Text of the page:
This Week in Games
Mario Kart 8 Deluxe

by Dustin Bailey,
I've spent the past week on one of my nerdiest projects yet—rebuilding a Windows 98 PC for the express purpose of playing old video games. Wildly unnecessary? Heck yeah. But also super fun and the only way I'm going to be able to play SimCopter these days so I'm going to call it an ultimate success. DOSBox is a terrific emulator for a big swath of early PC games, but mid-90s Windows stuff can be a lot trickier, since even if you can get old games there are lots of old titles that can't run properly on modern CPUs. Plus, messing around with hardware in 98 gives you a serious appreciation for how much easier it is to deal with drivers these days.

One of those early Switch rumors has come around again, thanks to Kotaku. Apparently that Mario/Rabbids crossover game is real, tentatively titled Mario + Rabbids Kingdom Battle. It looks to be a co-op turn-based RPG, and regardless of how bizarre this whole combination is I'm still pretty interested in it. The early Paper Mario and Mario & Luigi titles are among my favorite games ever, and both of those series have fallen off a cliff in the past few years. (Ugh, just thinking about the dull, plodding mess that was Dream Team is getting me mad all over again.) Ubisoft is developing this one, and we'll probably hear more soon. Probably. I mean, there's a reason I'm mentioning it here instead of news.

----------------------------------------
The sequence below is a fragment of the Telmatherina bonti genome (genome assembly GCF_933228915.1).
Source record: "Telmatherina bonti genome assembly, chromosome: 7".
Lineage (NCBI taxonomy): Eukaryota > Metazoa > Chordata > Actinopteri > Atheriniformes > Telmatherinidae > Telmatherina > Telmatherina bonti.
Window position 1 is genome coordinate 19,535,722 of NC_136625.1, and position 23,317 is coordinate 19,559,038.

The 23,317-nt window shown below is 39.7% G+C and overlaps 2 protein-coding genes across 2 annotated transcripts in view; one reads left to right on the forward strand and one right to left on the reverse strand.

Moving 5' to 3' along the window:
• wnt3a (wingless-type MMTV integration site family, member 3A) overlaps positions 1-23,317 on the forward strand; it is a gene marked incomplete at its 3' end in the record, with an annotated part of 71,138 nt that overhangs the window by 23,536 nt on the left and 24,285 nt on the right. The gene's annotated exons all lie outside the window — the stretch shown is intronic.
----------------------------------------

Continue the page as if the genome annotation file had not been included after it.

Mario Kart 8 Deluxe

I think—between Zelda, Puyo Puyo Tetris, and the indies—the Switch officially has what can be called a library, putting it one step ahead of the Wii U. (Hey oh!) But I don't mean to put down Nintendo's previous platform too badly, since it did play host to some of the best games the company's ever made, which includes Mario Kart 8, a strong contender for the title “greatest kart racing game of all time.” Everyone has their own particular pocket of Mario Kart nostalgia (mine centers on the game for the original DS) but screw nostalgia—MK8 is the best game in the series.

And lo, the Switch version of the game has come along to make the definitive kart racer even better. It's tough to say anything original about it—you've probably played some form of Mario Kart in your life and this is, at best, a more refined version of it. Boom, review done, go out and buy it. But really, this is a terrific package. Mario Kart 8 Deluxe brings together the original game, all of its DLC, and a handful of extra features, and if you're in any position other than having played a ton of the Wii U version, it's a no-brainer.